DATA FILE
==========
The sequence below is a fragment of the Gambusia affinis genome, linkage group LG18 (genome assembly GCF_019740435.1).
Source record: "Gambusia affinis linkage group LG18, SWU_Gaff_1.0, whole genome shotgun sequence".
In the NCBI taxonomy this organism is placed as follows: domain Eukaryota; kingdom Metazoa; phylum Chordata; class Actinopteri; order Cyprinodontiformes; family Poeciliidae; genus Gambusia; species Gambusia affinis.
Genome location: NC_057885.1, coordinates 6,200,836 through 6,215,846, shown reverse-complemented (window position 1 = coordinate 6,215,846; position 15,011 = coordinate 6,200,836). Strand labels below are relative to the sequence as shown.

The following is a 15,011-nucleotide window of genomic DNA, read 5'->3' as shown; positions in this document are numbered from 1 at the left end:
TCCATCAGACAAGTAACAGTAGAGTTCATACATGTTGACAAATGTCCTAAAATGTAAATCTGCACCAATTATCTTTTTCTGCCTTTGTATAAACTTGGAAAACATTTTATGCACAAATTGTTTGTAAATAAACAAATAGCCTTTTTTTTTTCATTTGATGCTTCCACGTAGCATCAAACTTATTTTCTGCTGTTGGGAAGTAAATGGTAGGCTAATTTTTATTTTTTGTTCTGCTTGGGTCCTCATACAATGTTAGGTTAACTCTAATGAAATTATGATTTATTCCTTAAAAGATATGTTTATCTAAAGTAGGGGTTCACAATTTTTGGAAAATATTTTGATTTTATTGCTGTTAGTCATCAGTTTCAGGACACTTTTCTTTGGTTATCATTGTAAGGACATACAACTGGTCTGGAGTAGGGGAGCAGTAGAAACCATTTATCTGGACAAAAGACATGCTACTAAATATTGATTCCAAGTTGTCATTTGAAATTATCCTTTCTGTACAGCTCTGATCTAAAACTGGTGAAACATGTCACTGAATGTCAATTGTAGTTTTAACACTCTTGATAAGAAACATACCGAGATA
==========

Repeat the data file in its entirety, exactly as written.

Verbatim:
The sequence below is a fragment of the Gambusia affinis genome, linkage group LG18 (genome assembly GCF_019740435.1).
Source record: "Gambusia affinis linkage group LG18, SWU_Gaff_1.0, whole genome shotgun sequence".
In the NCBI taxonomy this organism is placed as follows: domain Eukaryota; kingdom Metazoa; phylum Chordata; class Actinopteri; order Cyprinodontiformes; family Poeciliidae; genus Gambusia; species Gambusia affinis.
Genome location: NC_057885.1, coordinates 6,200,836 through 6,215,846, shown reverse-complemented (window position 1 = coordinate 6,215,846; position 15,011 = coordinate 6,200,836). Strand labels below are relative to the sequence as shown.

The following is a 15,011-nucleotide window of genomic DNA, read 5'->3' as shown; positions in this document are numbered from 1 at the left end:
TCCATCAGACAAGTAACAGTAGAGTTCATACATGTTGACAAATGTCCTAAAATGTAAATCTGCACCAATTATCTTTTTCTGCCTTTGTATAAACTTGGAAAACATTTTATGCACAAATTGTTTGTAAATAAACAAATAGCCTTTTTTTTTTCATTTGATGCTTCCACGTAGCATCAAACTTATTTTCTGCTGTTGGGAAGTAAATGGTAGGCTAATTTTTATTTTTTGTTCTGCTTGGGTCCTCATACAATGTTAGGTTAACTCTAATGAAATTATGATTTATTCCTTAAAAGATATGTTTATCTAAAGTAGGGGTTCACAATTTTTGGAAAATATTTTGATTTTATTGCTGTTAGTCATCAGTTTCAGGACACTTTTCTTTGGTTATCATTGTAAGGACATACAACTGGTCTGGAGTAGGGGAGCAGTAGAAACCATTTATCTGGACAAAAGACATGCTACTAAATATTGATTCCAAGTTGTCATTTGAAATTATCCTTTCTGTACAGCTCTGATCTAAAACTGGTGAAACATGTCACTGAATGTCAATTGTAGTTTTAACACTCTTGATAAGAAACATACCGAGATA